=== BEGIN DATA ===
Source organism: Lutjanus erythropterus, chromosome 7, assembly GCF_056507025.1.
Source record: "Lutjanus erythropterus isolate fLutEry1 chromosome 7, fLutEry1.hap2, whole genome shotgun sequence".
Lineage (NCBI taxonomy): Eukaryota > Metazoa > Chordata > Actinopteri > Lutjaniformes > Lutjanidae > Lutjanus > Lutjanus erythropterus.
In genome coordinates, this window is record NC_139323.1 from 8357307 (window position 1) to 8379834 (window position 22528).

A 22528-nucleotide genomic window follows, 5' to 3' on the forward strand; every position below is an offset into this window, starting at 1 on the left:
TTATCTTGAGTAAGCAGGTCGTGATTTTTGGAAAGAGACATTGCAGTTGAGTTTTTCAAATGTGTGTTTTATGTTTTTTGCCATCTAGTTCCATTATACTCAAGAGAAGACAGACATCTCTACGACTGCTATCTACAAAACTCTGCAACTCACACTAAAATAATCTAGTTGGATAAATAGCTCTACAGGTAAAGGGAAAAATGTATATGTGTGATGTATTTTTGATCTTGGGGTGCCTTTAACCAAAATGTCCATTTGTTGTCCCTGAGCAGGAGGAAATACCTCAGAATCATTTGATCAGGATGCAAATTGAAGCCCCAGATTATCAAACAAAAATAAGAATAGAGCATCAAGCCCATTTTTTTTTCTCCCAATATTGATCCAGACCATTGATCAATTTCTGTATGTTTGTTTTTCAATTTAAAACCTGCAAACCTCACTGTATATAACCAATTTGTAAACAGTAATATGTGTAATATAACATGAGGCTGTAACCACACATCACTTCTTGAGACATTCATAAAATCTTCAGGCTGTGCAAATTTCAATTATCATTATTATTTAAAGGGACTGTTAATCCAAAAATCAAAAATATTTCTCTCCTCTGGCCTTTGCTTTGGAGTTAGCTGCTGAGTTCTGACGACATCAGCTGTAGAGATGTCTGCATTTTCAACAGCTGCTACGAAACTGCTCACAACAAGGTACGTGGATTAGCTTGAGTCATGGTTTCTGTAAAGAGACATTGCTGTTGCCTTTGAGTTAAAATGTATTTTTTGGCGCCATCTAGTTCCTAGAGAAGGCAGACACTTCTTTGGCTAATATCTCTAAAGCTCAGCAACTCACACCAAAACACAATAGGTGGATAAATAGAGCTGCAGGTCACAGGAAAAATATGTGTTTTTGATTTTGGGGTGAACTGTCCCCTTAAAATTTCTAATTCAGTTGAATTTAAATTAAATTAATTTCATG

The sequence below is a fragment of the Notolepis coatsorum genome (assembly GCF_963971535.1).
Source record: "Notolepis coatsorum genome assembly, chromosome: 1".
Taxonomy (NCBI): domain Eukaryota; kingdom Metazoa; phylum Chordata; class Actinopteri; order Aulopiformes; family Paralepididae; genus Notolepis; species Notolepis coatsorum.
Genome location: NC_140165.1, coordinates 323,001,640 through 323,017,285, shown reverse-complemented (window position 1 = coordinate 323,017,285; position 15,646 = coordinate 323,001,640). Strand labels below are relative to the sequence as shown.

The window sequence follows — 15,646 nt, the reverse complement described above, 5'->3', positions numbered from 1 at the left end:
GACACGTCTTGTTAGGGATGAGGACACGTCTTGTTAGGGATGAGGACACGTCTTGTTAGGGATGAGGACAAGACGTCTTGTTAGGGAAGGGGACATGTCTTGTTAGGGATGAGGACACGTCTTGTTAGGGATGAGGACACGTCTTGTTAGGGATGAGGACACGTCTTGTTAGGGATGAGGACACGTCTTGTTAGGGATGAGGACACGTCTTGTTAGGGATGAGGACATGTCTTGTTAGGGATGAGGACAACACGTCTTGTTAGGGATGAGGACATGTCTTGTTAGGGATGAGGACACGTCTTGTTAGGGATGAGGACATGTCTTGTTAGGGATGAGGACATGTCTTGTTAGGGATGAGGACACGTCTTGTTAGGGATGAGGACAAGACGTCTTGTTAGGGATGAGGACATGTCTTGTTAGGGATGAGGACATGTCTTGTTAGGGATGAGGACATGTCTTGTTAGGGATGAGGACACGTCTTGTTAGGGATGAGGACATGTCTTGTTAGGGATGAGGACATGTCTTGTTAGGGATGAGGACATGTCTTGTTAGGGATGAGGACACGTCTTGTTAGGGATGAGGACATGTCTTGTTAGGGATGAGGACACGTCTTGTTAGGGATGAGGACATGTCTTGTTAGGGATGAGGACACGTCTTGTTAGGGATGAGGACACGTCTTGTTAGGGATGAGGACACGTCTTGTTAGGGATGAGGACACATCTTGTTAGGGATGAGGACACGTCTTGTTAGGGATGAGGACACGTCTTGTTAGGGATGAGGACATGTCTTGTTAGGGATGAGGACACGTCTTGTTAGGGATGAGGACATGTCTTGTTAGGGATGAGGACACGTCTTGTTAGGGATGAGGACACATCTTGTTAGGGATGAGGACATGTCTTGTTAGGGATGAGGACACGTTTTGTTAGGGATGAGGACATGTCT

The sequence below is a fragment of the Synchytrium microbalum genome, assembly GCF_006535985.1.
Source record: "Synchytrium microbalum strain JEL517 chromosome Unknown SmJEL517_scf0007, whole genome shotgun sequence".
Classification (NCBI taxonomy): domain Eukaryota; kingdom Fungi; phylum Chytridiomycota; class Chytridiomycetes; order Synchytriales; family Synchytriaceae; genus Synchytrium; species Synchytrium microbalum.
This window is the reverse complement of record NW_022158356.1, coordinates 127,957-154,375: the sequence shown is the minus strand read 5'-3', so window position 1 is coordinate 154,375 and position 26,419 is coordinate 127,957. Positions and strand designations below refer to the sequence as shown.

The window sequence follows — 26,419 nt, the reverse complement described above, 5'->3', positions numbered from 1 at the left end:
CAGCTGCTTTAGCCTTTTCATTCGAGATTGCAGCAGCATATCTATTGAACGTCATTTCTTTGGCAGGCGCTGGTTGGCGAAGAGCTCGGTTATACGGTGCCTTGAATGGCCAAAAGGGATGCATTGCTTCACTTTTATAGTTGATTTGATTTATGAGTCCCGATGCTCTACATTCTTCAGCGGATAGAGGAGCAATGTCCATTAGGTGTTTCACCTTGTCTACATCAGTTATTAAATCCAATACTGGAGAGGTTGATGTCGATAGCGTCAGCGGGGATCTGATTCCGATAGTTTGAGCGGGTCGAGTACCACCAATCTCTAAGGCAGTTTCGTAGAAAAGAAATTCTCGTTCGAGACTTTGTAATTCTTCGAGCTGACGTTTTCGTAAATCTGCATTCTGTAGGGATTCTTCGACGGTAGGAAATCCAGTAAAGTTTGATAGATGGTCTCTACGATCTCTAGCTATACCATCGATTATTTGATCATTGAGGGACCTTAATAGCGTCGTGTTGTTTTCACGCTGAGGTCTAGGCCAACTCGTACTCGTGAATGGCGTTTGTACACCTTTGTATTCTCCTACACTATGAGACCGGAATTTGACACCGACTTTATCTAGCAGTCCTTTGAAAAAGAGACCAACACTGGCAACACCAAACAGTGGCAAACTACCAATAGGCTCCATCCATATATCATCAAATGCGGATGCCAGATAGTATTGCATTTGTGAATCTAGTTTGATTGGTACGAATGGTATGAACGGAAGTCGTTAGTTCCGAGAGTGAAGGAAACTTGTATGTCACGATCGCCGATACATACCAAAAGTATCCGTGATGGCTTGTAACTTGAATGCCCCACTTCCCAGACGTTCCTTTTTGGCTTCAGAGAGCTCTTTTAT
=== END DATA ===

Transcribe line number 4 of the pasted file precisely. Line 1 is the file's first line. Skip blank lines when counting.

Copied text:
In genome coordinates, this window is record NC_139323.1 from 8357307 (window position 1) to 8379834 (window position 22528).